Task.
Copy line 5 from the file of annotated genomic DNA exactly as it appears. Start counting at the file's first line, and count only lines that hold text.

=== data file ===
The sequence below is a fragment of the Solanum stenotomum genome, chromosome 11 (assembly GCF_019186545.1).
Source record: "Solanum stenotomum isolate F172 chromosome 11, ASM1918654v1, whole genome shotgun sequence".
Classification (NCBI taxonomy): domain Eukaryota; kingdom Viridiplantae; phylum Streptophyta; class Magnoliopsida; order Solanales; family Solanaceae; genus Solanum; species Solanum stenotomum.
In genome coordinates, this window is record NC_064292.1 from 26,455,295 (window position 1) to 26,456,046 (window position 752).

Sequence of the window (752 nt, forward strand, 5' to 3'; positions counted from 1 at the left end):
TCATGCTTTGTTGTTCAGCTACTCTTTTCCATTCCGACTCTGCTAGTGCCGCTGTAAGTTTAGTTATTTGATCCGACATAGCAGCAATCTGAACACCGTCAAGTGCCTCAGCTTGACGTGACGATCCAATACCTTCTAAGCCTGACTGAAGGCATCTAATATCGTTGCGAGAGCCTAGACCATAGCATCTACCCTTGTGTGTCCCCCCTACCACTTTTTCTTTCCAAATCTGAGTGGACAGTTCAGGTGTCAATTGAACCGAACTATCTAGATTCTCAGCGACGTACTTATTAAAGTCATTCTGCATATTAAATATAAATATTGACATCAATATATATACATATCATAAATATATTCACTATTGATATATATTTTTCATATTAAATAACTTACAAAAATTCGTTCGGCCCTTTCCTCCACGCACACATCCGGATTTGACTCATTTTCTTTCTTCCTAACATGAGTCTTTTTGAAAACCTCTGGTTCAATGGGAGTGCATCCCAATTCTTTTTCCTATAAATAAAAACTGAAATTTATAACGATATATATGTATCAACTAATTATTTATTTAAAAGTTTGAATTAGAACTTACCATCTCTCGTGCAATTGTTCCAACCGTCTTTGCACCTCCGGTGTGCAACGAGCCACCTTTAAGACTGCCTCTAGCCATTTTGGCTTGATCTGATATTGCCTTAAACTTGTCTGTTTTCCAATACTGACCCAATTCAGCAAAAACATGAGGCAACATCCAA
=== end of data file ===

Sequence of the window (752 nt, forward strand, 5' to 3'; positions counted from 1 at the left end):